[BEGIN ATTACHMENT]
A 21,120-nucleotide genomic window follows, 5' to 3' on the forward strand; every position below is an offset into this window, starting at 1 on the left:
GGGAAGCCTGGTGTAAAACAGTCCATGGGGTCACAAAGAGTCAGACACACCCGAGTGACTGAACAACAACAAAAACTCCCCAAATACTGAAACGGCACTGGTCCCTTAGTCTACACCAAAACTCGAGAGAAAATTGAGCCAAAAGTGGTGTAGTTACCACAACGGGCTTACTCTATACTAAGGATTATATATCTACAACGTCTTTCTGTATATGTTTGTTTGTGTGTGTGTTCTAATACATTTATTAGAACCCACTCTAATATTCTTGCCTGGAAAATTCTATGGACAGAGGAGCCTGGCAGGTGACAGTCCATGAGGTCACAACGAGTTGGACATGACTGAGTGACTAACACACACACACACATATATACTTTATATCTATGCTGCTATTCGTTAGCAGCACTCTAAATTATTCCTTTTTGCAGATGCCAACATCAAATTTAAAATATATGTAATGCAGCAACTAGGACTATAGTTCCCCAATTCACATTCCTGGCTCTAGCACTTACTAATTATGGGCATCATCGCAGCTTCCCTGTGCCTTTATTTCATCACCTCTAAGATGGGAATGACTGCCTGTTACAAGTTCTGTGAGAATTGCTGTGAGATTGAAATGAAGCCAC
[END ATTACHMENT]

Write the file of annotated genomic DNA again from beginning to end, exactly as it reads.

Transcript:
A 21,120-nucleotide genomic window follows, 5' to 3' on the forward strand; every position below is an offset into this window, starting at 1 on the left:
GGGAAGCCTGGTGTAAAACAGTCCATGGGGTCACAAAGAGTCAGACACACCCGAGTGACTGAACAACAACAAAAACTCCCCAAATACTGAAACGGCACTGGTCCCTTAGTCTACACCAAAACTCGAGAGAAAATTGAGCCAAAAGTGGTGTAGTTACCACAACGGGCTTACTCTATACTAAGGATTATATATCTACAACGTCTTTCTGTATATGTTTGTTTGTGTGTGTGTTCTAATACATTTATTAGAACCCACTCTAATATTCTTGCCTGGAAAATTCTATGGACAGAGGAGCCTGGCAGGTGACAGTCCATGAGGTCACAACGAGTTGGACATGACTGAGTGACTAACACACACACACACATATATACTTTATATCTATGCTGCTATTCGTTAGCAGCACTCTAAATTATTCCTTTTTGCAGATGCCAACATCAAATTTAAAATATATGTAATGCAGCAACTAGGACTATAGTTCCCCAATTCACATTCCTGGCTCTAGCACTTACTAATTATGGGCATCATCGCAGCTTCCCTGTGCCTTTATTTCATCACCTCTAAGATGGGAATGACTGCCTGTTACAAGTTCTGTGAGAATTGCTGTGAGATTGAAATGAAGCCAC